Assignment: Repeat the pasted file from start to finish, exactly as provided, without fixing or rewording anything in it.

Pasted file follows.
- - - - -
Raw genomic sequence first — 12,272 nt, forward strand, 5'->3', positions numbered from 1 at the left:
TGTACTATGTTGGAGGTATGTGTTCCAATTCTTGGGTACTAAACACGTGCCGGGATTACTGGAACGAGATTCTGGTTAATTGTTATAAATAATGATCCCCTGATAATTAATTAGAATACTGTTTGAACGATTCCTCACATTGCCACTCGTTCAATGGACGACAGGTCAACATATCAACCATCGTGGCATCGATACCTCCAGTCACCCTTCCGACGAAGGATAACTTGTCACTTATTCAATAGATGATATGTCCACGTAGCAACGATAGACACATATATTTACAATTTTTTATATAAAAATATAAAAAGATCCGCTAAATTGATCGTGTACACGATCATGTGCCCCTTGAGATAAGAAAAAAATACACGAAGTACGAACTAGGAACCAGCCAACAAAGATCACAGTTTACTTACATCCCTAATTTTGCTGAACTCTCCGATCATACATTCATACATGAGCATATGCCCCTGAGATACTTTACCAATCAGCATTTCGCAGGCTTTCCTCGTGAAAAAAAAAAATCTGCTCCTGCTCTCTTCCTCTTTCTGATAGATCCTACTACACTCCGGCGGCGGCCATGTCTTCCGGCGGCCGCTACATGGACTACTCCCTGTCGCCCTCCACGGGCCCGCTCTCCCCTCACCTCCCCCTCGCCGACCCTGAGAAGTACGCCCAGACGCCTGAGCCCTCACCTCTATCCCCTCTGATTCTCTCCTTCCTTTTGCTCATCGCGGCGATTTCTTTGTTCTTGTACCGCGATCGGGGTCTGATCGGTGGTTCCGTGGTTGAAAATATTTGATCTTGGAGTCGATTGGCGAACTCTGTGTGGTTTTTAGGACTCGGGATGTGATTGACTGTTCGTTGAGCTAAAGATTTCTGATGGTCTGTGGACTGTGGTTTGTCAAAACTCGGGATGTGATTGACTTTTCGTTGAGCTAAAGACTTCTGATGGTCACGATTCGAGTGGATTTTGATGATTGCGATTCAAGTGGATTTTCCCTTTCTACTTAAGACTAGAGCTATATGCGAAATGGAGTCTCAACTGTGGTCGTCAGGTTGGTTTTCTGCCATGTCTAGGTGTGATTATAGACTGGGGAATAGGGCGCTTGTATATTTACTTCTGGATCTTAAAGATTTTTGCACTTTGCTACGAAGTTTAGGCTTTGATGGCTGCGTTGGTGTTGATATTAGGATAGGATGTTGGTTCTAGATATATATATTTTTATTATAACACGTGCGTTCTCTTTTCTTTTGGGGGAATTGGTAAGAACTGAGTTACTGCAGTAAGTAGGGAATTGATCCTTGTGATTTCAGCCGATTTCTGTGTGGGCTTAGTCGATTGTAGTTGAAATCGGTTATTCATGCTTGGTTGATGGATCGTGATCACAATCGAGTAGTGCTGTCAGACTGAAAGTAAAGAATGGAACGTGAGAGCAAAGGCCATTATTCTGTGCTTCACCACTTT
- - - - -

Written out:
Raw genomic sequence first — 12,272 nt, forward strand, 5'->3', positions numbered from 1 at the left:
TGTACTATGTTGGAGGTATGTGTTCCAATTCTTGGGTACTAAACACGTGCCGGGATTACTGGAACGAGATTCTGGTTAATTGTTATAAATAATGATCCCCTGATAATTAATTAGAATACTGTTTGAACGATTCCTCACATTGCCACTCGTTCAATGGACGACAGGTCAACATATCAACCATCGTGGCATCGATACCTCCAGTCACCCTTCCGACGAAGGATAACTTGTCACTTATTCAATAGATGATATGTCCACGTAGCAACGATAGACACATATATTTACAATTTTTTATATAAAAATATAAAAAGATCCGCTAAATTGATCGTGTACACGATCATGTGCCCCTTGAGATAAGAAAAAAATACACGAAGTACGAACTAGGAACCAGCCAACAAAGATCACAGTTTACTTACATCCCTAATTTTGCTGAACTCTCCGATCATACATTCATACATGAGCATATGCCCCTGAGATACTTTACCAATCAGCATTTCGCAGGCTTTCCTCGTGAAAAAAAAAAATCTGCTCCTGCTCTCTTCCTCTTTCTGATAGATCCTACTACACTCCGGCGGCGGCCATGTCTTCCGGCGGCCGCTACATGGACTACTCCCTGTCGCCCTCCACGGGCCCGCTCTCCCCTCACCTCCCCCTCGCCGACCCTGAGAAGTACGCCCAGACGCCTGAGCCCTCACCTCTATCCCCTCTGATTCTCTCCTTCCTTTTGCTCATCGCGGCGATTTCTTTGTTCTTGTACCGCGATCGGGGTCTGATCGGTGGTTCCGTGGTTGAAAATATTTGATCTTGGAGTCGATTGGCGAACTCTGTGTGGTTTTTAGGACTCGGGATGTGATTGACTGTTCGTTGAGCTAAAGATTTCTGATGGTCTGTGGACTGTGGTTTGTCAAAACTCGGGATGTGATTGACTTTTCGTTGAGCTAAAGACTTCTGATGGTCACGATTCGAGTGGATTTTGATGATTGCGATTCAAGTGGATTTTCCCTTTCTACTTAAGACTAGAGCTATATGCGAAATGGAGTCTCAACTGTGGTCGTCAGGTTGGTTTTCTGCCATGTCTAGGTGTGATTATAGACTGGGGAATAGGGCGCTTGTATATTTACTTCTGGATCTTAAAGATTTTTGCACTTTGCTACGAAGTTTAGGCTTTGATGGCTGCGTTGGTGTTGATATTAGGATAGGATGTTGGTTCTAGATATATATATTTTTATTATAACACGTGCGTTCTCTTTTCTTTTGGGGGAATTGGTAAGAACTGAGTTACTGCAGTAAGTAGGGAATTGATCCTTGTGATTTCAGCCGATTTCTGTGTGGGCTTAGTCGATTGTAGTTGAAATCGGTTATTCATGCTTGGTTGATGGATCGTGATCACAATCGAGTAGTGCTGTCAGACTGAAAGTAAAGAATGGAACGTGAGAGCAAAGGCCATTATTCTGTGCTTCACCACTTT